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(chuckling) That's not a knoife. (pulls out a ten inch Bowie knife) That's a knoife!
Mick Dundee, Crocodile Dundee

A cousin of the Badass Spaniard.

Since Australia has earned a reputation as one of the most dangerous countries on Earth, due to its harsh environment and myriad of highly dangerous creatures, many authors have stood to reason that anyone who can survive there must be quite a bit tougher than your ordinary human. Australians (specifically, Anglo-Australian males) in fiction are often portrayed as über-masculine rough-and-tumble supermen, champion outdoorsmen who tear up the outback in their Jeeps and have never met a crocodile they couldn't wrestle. Expect a fondness for knoives. Obviously not 100% realistic, but there's some truth here.

For more completely true information on Australia, see Land Down Under.

Examples of Awesome Aussie include:


  • Parodied on the "How to Speak Australian" campaign for Fosters Beer. For example, a man who goes "ow" after being crushed by a boulder is a "crybaby".

Comic Books


  • Mick Dundee, Paul Hogan's character in Crocodile Dundee, is the Trope Codifier (much to many Australians' dismay). Something of a subversion, since his famous claims turn out to have been substantially exaggerated, and he's a bit clueless when out of his element. Still decidedly tough, though.
  • The Drover in the film Australia was clearly designed with this stereotype in mind, complete with the use of "Crikey!" As such, he references several other famous Badass Australians.
  • Mad Max: "Mad" Max Rockatansky.
  • The globe-trotting hunter Robert Muldoon is portrayed this way in Jurassic Park, though most of his badassery is informed. He's said to have traveled the world, hunting the most dangerous animals there are, though he's eventually caught and devoured by velociraptors.


Live Action TV

Video Games


Western Animation

Real Life

  • Steve Irwin, the Crocodile Hunter, the ballsiest animal rights activist ever to walk the Earth. As his nickname implies, Irwin is mostly known for wrestling crocodiles, which he had done since the age of nine. He based his persona on Crocodile Dundee.
    • The whole Irwin family counts. Steve's wife, Terri, even became an Australian citizen.
  • Albert Jacka
  • Billy Sing, Australia's greatest sniper in WWI. Born in the state of Queensland, and notably unusual (in terms of this trope) for being ethnically half-Chinese. General William Birdwood, commander of Australian and New Zealand Army Corps (ANZAC), told Lord Kitchener that "if his troops could match the capacity of the Queensland sniper the allied forces would soon be in Constantinople." The enemy forces specifically assigned a champion Turkish sniper to assassinate the man. When said sniper had Sing in his sights, Sing shot first, and was the only one of the two to walk away alive.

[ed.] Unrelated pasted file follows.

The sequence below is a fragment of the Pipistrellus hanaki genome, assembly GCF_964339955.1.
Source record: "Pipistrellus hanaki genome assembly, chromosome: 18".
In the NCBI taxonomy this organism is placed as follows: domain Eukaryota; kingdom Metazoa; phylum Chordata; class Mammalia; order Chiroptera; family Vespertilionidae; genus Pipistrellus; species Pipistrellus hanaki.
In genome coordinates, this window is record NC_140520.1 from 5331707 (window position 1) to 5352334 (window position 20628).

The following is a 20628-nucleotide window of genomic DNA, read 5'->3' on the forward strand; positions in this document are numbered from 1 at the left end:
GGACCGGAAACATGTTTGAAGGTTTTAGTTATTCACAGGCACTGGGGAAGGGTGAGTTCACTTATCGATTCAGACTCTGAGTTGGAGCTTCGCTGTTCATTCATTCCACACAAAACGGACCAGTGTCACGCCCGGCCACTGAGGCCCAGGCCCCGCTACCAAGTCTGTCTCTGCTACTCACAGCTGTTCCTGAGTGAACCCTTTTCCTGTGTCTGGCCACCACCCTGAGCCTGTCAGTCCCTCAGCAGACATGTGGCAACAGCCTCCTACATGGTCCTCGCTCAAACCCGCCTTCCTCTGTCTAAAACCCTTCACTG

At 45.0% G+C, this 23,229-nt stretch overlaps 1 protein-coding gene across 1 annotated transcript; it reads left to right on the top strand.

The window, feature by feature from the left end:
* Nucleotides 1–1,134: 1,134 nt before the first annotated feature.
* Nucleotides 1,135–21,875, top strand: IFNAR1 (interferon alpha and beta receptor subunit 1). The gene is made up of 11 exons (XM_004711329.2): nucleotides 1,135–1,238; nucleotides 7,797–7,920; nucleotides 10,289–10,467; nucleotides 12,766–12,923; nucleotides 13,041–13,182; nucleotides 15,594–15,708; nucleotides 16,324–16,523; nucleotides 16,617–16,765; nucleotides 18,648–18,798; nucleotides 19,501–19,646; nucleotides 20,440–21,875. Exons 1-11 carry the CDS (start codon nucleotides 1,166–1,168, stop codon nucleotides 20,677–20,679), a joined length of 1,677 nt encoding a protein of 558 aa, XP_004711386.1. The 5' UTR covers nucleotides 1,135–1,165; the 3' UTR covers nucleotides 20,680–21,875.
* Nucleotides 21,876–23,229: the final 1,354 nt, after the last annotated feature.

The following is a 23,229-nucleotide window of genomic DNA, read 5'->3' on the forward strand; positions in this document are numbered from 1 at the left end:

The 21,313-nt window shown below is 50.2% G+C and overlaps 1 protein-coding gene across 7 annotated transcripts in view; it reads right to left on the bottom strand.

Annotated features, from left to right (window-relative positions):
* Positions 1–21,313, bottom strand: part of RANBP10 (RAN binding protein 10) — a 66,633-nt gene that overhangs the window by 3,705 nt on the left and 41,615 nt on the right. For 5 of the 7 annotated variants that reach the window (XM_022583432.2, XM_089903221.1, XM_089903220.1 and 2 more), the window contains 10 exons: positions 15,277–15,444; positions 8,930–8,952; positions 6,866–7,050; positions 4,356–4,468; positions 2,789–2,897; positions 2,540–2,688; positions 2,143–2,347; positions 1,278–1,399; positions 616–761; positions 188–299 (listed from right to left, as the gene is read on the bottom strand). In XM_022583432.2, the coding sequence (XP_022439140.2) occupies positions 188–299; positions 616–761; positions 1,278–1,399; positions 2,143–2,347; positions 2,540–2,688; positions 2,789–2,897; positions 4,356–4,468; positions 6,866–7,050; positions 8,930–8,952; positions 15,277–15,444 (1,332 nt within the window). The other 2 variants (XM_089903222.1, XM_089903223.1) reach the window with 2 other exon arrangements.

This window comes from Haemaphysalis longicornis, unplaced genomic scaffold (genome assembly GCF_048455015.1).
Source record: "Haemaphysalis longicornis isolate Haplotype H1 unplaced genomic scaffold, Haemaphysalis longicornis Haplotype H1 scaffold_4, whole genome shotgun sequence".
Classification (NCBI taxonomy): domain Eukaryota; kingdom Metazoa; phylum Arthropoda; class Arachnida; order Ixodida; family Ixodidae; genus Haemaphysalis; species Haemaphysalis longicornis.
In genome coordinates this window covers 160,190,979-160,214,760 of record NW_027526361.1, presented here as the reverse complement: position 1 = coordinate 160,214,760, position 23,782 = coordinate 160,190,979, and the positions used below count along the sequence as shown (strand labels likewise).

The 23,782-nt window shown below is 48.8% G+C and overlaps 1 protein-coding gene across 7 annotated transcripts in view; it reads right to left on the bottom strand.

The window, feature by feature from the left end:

• Along simlar lines was Caleb Shang, a Chinese-Australian soldier and something of a soldierly jack-of-all-trades, worked as both advanced scout, sniper, machine gunner, stretcher bearer, anything the regiment needed him to be. He was the most highly decorated non-white soldier of the ANZAC forces, including Billy Sing.
  • Just about every dangerous animal from that continent. Tawny Frogmouths, huge birds with red eyes and wide, reptile-like mouths. Dingos. The Inland Taipan, the most venomous snake in the world. And, of course, saltwater crocodiles.
    • Huntsman spiders.
      • Huntsman spiders may be giant and hairy, but they're really quite gentle... Or maybe that's just what they want us to think. These are, after all the same spiders as the 'giant crab spiders' and 'rain spiders' of Brazil, Florida, and many other equatorial to temperate regions. Presumably named so due to their tendency to drop out of the sky like giant man-hunting, parachuting crab-spider ninjas.
  • Edward "Ned" Kelly, famous Irish Australian bush-ranger, outlaw and now firmly entrenched figure of folk-lore.
  • 'Sir' John Monash, WW 1 General and last man ever knighted on the field of battle. Held responsible by King George for winning the entire damned war. One notable quote: King George commented that they just 'might' win the war using Monash's tactics. Monash's reply, a single incredulous 'might?'
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